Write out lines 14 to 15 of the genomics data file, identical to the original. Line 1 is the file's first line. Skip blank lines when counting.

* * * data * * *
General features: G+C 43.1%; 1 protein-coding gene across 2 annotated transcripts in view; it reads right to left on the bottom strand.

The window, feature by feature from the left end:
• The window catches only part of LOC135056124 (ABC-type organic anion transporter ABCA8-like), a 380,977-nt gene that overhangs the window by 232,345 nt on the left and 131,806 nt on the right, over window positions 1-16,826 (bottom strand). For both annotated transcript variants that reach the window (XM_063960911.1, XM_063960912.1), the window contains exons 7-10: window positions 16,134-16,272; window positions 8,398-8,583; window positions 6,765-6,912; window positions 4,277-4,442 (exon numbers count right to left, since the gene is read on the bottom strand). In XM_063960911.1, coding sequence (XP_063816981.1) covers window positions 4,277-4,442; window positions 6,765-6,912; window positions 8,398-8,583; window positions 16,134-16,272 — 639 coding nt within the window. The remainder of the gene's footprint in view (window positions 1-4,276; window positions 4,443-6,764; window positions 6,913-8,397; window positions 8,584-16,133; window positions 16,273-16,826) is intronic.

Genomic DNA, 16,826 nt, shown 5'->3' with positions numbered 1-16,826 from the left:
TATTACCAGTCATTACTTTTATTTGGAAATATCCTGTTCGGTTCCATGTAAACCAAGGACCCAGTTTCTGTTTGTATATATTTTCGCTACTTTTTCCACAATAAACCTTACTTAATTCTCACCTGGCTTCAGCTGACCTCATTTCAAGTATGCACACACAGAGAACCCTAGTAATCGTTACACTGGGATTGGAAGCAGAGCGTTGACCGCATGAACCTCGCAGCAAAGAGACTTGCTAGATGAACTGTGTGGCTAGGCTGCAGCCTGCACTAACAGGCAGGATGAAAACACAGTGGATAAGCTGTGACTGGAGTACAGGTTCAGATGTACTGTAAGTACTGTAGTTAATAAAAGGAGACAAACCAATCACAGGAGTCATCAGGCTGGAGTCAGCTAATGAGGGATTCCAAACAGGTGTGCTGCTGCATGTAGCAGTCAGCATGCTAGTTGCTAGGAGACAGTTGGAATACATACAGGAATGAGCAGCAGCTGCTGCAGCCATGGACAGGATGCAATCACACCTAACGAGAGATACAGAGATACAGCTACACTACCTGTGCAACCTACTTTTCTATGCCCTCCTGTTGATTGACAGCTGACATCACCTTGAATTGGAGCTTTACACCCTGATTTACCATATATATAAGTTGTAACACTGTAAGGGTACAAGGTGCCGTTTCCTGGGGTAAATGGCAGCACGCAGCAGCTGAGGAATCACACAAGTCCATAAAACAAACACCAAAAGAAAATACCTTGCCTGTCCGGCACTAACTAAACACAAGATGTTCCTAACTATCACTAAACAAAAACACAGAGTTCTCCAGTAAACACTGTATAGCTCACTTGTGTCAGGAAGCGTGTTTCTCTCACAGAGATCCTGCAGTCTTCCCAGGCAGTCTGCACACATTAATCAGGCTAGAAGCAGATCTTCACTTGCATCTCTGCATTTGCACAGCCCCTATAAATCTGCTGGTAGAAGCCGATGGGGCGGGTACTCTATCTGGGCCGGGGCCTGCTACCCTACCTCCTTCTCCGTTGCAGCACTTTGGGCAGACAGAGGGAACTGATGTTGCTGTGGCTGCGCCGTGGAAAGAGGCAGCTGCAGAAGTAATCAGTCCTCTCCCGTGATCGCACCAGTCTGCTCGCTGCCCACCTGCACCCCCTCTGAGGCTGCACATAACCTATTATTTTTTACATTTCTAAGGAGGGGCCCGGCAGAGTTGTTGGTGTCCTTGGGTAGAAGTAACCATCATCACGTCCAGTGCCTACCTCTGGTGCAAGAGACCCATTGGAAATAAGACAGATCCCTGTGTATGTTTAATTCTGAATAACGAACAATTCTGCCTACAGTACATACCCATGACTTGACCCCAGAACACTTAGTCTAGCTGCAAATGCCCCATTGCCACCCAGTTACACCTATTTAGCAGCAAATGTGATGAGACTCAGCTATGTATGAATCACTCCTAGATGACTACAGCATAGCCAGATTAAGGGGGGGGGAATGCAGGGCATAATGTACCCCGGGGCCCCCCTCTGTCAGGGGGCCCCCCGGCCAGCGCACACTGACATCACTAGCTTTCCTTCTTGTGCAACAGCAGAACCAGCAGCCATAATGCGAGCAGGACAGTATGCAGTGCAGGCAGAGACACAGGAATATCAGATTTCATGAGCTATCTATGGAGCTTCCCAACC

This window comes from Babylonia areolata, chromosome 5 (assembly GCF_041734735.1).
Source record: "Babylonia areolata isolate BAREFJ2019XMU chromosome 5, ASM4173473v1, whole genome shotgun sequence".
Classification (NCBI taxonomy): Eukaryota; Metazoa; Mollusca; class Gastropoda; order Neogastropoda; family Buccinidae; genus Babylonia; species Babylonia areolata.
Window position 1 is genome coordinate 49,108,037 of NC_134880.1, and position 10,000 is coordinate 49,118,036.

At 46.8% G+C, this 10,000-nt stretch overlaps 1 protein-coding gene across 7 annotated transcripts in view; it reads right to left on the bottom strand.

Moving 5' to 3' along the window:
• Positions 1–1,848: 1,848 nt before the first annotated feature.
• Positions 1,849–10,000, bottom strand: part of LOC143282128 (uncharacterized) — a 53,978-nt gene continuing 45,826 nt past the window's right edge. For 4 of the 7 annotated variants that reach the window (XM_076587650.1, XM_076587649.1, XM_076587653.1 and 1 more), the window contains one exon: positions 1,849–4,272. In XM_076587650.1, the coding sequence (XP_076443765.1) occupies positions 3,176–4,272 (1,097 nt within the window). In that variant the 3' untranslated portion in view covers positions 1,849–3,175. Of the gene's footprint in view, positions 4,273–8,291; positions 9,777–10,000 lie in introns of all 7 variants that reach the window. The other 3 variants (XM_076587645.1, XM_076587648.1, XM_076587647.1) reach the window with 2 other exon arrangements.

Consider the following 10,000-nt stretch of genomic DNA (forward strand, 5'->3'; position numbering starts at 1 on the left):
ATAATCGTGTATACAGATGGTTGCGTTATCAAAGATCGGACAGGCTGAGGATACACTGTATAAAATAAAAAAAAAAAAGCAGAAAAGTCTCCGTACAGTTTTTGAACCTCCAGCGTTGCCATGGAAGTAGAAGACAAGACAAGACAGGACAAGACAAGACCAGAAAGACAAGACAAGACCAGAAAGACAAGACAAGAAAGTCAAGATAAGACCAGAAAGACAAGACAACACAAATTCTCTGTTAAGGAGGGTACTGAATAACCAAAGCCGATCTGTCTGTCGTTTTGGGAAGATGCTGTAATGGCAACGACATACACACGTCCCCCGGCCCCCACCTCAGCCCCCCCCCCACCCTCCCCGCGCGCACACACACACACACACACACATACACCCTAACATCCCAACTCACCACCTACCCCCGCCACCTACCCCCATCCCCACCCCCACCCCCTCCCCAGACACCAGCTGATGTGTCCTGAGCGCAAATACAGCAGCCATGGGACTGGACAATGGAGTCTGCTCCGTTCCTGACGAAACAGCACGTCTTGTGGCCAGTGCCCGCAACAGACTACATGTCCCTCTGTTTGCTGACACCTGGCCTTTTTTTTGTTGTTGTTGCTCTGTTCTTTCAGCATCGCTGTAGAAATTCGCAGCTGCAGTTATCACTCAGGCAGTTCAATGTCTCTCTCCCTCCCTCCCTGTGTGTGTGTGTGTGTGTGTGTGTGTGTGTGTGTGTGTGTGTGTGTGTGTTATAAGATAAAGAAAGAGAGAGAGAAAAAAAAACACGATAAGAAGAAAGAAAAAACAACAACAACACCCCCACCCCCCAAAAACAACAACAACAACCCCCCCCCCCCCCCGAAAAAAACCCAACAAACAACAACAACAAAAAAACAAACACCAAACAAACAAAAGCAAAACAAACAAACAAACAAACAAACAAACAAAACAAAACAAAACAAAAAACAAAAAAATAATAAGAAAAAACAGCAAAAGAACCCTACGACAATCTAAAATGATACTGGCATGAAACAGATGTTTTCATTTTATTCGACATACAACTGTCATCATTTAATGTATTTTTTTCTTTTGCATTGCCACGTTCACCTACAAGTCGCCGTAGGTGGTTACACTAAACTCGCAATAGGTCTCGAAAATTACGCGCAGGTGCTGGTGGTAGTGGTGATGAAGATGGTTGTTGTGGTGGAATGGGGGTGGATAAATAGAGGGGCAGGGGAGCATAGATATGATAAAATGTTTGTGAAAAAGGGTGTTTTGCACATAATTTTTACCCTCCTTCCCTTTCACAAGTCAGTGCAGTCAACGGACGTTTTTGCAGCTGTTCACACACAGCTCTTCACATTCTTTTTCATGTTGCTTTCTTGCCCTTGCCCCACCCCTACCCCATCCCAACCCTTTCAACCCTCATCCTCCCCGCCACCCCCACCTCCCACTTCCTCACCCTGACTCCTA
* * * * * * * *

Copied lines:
Consider the following 10,000-nt stretch of genomic DNA (forward strand, 5'->3'; position numbering starts at 1 on the left):
ATAATCGTGTATACAGATGGTTGCGTTATCAAAGATCGGACAGGCTGAGGATACACTGTATAAAATAAAAAAAAAAAAGCAGAAAAGTCTCCGTACAGTTTTTGAACCTCCAGCGTTGCCATGGAAGTAGAAGACAAGACAAGACAGGACAAGACAAGACCAGAAAGACAAGACAAGACCAGAAAGACAAGACAAGAAAGTCAAGATAAGACCAGAAAGACAAGACAACACAAATTCTCTGTTAAGGAGGGTACTGAATAACCAAAGCCGATCTGTCTGTCGTTTTGGGAAGATGCTGTAATGGCAACGACATACACACGTCCCCCGGCCCCCACCTCAGCCCCCCCCCCACCCTCCCCGCGCGCACACACACACACACACACACATACACCCTAACATCCCAACTCACCACCTACCCCCGCCACCTACCCCCATCCCCACCCCCACCCCCTCCCCAGACACCAGCTGATGTGTCCTGAGCGCAAATACAGCAGCCATGGGACTGGACAATGGAGTCTGCTCCGTTCCTGACGAAACAGCACGTCTTGTGGCCAGTGCCCGCAACAGACTACATGTCCCTCTGTTTGCTGACACCTGGCCTTTTTTTTGTTGTTGTTGCTCTGTTCTTTCAGCATCGCTGTAGAAATTCGCAGCTGCAGTTATCACTCAGGCAGTTCAATGTCTCTCTCCCTCCCTCCCTGTGTGTGTGTGTGTGTGTGTGTGTGTGTGTGTGTGTGTGTGTGTGTGTGTTATAAGATAAAGAAAGAGAGAGAGAAAAAAAAACACGATAAGAAGAAAGAAAAAACAACAACAACACCCCCACCCCCCAAAAACAACAACAACAACCCCCCCCCCCCCCCGAAAAAAACCCAACAAACAACAACAACAAAAAAACAAACACCAAACAAACAAAAGCAAAACAAACAAACAAACAAACAAACAAACAAAACAAAACAAAACAAAAAACAAAAAAATAATAAGAAAAAACAGCAAAAGAACCCTACGACAATCTAAAATGATACTGGCATGAAACAGATGTTTTCATTTTATTCGACATACAACTGTCATCATTTAATGTATTTTTTTCTTTTGCATTGCCACGTTCACCTACAAGTCGCCGTAGGTGGTTACACTAAACTCGCAATAGGTCTCGAAAATTACGCGCAGGTGCTGGTGGTAGTGGTGATGAAGATGGTTGTTGTGGTGGAATGGGGGTGGATAAATAGAGGGGCAGGGGAGCATAGATATGATAAAATGTTTGTGAAAAAGGGTGTTTTGCACATAATTTTTACCCTCCTTCCCTTTCACAAGTCAGTGCAGTCAACGGACGTTTTTGCAGCTGTTCACACACAGCTCTTCACATTCTTTTTCATGTTGCTTTCTTGCCCTTGCCCCACCCCTACCCCATCCCAACCCTTTCAACCCTCATCCTCCCCGCCACCCCCACCTCCCACTTCCTCACCCTGACTCCTA